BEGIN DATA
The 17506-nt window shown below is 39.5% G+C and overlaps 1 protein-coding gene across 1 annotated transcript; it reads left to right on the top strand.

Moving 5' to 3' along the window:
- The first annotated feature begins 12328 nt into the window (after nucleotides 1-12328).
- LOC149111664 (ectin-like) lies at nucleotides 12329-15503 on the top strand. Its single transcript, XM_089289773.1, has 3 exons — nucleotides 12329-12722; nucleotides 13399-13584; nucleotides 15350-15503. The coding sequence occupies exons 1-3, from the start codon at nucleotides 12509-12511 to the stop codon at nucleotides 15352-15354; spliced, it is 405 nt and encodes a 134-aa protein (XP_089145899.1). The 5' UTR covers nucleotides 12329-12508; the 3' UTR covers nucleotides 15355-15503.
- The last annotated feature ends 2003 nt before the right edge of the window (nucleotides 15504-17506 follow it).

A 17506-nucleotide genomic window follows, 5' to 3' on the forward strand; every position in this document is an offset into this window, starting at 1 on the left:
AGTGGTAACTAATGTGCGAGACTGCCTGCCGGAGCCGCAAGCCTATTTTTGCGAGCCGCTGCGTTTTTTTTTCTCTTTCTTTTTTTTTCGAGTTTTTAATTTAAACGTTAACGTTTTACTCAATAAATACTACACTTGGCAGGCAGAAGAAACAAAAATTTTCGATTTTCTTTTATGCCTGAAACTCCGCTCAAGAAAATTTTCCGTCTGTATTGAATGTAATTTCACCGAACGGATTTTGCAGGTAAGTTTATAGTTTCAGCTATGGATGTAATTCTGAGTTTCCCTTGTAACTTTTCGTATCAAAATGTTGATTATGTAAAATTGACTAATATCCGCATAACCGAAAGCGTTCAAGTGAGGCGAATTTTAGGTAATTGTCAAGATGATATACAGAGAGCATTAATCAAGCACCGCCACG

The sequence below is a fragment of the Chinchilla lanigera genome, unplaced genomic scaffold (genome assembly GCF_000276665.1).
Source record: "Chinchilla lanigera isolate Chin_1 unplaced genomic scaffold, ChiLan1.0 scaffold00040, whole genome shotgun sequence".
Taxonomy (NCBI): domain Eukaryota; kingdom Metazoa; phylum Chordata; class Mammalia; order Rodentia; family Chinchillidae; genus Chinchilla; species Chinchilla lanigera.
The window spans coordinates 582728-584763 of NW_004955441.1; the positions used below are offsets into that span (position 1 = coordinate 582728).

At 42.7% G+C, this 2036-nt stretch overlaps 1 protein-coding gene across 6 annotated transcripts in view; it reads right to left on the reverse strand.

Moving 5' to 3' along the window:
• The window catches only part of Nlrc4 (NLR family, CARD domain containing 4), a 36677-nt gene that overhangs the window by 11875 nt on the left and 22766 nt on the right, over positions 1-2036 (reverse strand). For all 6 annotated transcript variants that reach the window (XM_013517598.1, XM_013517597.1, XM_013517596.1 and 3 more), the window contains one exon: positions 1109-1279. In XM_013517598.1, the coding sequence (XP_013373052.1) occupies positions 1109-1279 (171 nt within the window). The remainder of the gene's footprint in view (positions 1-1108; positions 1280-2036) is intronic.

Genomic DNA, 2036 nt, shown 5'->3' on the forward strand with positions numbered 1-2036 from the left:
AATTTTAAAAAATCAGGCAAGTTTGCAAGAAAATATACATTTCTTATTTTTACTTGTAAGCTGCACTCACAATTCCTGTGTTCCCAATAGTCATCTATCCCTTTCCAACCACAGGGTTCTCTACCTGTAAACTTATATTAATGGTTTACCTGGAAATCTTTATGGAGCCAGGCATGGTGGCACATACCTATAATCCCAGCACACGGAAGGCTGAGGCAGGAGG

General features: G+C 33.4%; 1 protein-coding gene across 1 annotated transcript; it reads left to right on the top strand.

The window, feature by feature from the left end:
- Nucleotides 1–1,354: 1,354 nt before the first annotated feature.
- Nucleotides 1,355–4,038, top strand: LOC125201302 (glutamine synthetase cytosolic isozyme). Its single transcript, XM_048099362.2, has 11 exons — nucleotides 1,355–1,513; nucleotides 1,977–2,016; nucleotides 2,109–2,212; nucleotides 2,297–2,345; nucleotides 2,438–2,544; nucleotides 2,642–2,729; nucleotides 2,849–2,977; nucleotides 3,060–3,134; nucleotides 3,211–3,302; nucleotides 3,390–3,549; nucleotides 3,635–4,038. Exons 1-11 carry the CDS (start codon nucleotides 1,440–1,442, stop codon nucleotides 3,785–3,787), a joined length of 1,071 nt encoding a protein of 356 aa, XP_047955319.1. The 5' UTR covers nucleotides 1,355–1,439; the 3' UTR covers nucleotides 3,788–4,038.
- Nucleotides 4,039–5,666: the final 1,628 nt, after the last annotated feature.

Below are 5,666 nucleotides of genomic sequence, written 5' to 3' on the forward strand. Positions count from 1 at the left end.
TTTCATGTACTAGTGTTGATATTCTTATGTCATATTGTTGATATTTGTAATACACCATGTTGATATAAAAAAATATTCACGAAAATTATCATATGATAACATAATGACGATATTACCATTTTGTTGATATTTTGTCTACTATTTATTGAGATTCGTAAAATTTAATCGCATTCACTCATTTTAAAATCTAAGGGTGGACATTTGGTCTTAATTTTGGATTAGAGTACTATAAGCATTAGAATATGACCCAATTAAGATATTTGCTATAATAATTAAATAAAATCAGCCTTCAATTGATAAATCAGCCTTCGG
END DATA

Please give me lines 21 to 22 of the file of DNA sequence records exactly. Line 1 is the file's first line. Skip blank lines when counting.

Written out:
- Nucleotides 4,039–5,666: the final 1,628 nt, after the last annotated feature.

Below are 5,666 nucleotides of genomic sequence, written 5' to 3' on the forward strand. Positions count from 1 at the left end.